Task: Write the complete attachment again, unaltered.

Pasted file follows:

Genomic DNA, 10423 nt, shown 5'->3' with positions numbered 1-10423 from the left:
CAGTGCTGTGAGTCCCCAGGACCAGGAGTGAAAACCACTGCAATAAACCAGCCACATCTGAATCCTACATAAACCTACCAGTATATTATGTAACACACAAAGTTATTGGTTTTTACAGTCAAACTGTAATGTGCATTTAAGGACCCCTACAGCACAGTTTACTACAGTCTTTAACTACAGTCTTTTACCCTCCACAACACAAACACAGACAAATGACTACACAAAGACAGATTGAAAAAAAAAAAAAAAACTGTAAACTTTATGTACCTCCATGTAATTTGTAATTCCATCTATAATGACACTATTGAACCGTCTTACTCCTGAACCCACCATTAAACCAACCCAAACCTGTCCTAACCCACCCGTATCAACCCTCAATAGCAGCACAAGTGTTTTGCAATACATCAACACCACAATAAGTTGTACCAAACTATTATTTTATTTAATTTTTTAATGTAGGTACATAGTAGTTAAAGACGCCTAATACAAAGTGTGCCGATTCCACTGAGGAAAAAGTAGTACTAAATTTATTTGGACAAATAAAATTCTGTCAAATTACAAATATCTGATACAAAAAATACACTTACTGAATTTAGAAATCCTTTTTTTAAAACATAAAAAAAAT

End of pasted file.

Genomic DNA, 10423 nt, shown 5'->3' with positions numbered 1-10423 from the left:
CAGTGCTGTGAGTCCCCAGGACCAGGAGTGAAAACCACTGCAATAAACCAGCCACATCTGAATCCTACATAAACCTACCAGTATATTATGTAACACACAAAGTTATTGGTTTTTACAGTCAAACTGTAATGTGCATTTAAGGACCCCTACAGCACAGTTTACTACAGTCTTTAACTACAGTCTTTTACCCTCCACAACACAAACACAGACAAATGACTACACAAAGACAGATTGAAAAAAAAAAAAAAAACTGTAAACTTTATGTACCTCCATGTAATTTGTAATTCCATCTATAATGACACTATTGAACCGTCTTACTCCTGAACCCACCATTAAACCAACCCAAACCTGTCCTAACCCACCCGTATCAACCCTCAATAGCAGCACAAGTGTTTTGCAATACATCAACACCACAATAAGTTGTACCAAACTATTATTTTATTTAATTTTTTAATGTAGGTACATAGTAGTTAAAGACGCCTAATACAAAGTGTGCCGATTCCACTGAGGAAAAAGTAGTACTAAATTTATTTGGACAAATAAAATTCTGTCAAATTACAAATATCTGATACAAAAAATACACTTACTGAATTTAGAAATCCTTTTTTTAAAACATAAAAAAAAT